Tuesday, March 15, 2011

Fencing preparations

future fence posts (corners and gates and water crossings)
Well I spent part of yesterday and today getting railroad ties for the new fence.  I found a place in Hermiston that sells them in bundles of 20 for $8/each.  That is a great buy.  So I borrowed a trailer from a friend and went over and got the first load yesterday evening.  I unloaded it as soon as I got home so it wouldn't stay in the trailer overnight.  I didn't think to ask how much they weighed.  They were dramatically different, some of them seemed  light (manageable) and others were so heavy I could hardly get them out of the trailer.  I flipped one end off the trailer then stood them up on end and pushed them into a pile.  It made me sweat.  So I did it again today.  It was a lot harder today.  I cannot wait for the weather to get better so I can get back in shape.  While I was picking up the load today the guy told me that 20 ties weighed 2800 pounds or roughly 140#/each.  So I figure in reality they weigh between 100-200#.  I weigh in at a whopping 155#.  It was brutal today, no way I could have done another 20 without really paying the price.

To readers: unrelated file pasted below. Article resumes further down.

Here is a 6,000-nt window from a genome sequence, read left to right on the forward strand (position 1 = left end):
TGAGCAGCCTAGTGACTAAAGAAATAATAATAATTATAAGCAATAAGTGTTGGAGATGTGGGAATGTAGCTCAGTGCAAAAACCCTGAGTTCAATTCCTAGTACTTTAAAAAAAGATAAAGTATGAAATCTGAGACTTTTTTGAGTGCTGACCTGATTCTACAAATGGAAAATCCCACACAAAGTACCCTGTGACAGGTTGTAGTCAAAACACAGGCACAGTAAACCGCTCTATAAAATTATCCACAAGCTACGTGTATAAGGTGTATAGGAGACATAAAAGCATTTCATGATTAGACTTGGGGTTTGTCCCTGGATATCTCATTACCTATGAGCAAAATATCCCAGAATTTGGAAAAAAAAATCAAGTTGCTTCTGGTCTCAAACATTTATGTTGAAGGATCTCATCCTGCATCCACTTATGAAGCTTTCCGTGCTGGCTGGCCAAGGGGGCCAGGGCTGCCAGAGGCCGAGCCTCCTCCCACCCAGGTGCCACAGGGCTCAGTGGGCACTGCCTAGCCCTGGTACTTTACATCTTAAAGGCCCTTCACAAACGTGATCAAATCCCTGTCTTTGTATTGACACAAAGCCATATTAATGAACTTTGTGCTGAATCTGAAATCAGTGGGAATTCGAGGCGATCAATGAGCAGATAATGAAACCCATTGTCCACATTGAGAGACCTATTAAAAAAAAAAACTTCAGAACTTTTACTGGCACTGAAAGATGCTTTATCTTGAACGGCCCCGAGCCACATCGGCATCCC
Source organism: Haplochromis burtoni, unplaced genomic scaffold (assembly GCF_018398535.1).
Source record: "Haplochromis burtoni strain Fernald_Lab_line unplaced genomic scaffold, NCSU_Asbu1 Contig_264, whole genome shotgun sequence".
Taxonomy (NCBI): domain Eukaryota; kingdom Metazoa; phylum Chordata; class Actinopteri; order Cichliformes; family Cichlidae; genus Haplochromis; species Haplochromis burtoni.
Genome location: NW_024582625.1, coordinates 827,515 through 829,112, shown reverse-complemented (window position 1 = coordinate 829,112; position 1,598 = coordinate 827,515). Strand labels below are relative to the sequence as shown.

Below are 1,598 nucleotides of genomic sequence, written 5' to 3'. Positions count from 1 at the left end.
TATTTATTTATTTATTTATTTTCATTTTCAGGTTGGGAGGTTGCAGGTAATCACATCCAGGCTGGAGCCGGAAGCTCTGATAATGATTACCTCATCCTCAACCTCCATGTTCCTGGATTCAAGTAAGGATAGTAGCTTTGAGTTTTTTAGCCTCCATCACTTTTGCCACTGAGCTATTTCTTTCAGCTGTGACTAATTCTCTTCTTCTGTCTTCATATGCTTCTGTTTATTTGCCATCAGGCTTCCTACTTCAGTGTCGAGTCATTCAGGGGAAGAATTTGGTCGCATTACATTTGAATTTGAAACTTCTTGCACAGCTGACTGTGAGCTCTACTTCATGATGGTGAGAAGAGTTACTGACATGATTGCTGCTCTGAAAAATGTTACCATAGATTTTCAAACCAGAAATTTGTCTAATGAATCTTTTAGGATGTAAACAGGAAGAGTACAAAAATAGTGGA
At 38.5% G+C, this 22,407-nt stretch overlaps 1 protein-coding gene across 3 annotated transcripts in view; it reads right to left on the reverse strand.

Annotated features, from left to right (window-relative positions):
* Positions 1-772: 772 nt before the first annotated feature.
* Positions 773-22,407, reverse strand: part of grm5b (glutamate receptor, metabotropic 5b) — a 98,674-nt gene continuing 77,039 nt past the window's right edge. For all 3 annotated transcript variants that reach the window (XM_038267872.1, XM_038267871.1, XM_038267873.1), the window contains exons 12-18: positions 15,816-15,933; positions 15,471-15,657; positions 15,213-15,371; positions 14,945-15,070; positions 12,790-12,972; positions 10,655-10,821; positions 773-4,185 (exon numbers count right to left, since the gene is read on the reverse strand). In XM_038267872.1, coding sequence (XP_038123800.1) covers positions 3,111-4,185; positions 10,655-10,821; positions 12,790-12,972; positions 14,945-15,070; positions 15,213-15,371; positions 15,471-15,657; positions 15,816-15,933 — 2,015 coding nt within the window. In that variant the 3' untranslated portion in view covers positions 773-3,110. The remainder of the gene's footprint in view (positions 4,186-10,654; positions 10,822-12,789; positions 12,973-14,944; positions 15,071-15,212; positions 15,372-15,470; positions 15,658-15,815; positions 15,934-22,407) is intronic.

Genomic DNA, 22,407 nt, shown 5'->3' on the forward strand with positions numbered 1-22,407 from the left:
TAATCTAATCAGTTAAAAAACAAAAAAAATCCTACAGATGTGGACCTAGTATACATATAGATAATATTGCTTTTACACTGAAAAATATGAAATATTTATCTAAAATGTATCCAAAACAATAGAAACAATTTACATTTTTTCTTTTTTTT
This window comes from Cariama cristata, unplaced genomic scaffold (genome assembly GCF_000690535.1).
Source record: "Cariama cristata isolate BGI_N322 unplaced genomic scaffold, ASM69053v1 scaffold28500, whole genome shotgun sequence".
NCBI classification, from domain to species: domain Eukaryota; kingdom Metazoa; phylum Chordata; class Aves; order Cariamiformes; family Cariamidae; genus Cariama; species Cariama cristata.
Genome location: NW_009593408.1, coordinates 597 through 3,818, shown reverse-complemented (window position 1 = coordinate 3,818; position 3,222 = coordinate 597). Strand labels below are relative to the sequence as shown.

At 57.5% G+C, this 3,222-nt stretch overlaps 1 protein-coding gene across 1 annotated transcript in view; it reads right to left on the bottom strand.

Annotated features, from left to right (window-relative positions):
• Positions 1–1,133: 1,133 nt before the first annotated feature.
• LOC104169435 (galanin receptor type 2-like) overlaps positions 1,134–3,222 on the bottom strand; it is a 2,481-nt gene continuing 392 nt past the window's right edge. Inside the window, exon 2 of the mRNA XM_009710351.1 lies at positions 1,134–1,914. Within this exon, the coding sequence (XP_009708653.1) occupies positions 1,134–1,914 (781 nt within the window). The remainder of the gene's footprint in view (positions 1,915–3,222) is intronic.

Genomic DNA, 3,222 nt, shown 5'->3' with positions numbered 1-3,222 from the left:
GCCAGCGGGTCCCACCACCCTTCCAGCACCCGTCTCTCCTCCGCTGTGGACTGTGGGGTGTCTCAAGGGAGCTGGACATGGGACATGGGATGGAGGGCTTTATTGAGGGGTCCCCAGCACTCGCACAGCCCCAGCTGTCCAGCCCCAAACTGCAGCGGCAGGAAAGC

future gates

I got the stuff to make my own gates, I picked up a 16 foot cow panel, I will cut it down to 12 feet and then sandwich 2x4 pressure treated boards all around the outside and then but in a diagonal cross brace.  I will bolt them all together and hang them with a single supporting cable attached around 10 feet out and to the railroad tie.  This will cost around $45 a gate.  Much cheaper than I could buy the gates.
 I did the childs chores and while inside the chicken coop allowed the sheep to get in our front yard.  Since the lead ewe remembered that she had broken the gate on the yard, she ran right for it again.  I had a heck of a time herding the sheep back in to the barn so I could lock them up for the night.
So like all good farmers I put a temporary (yes I do plan on fixing this) fix on the gate.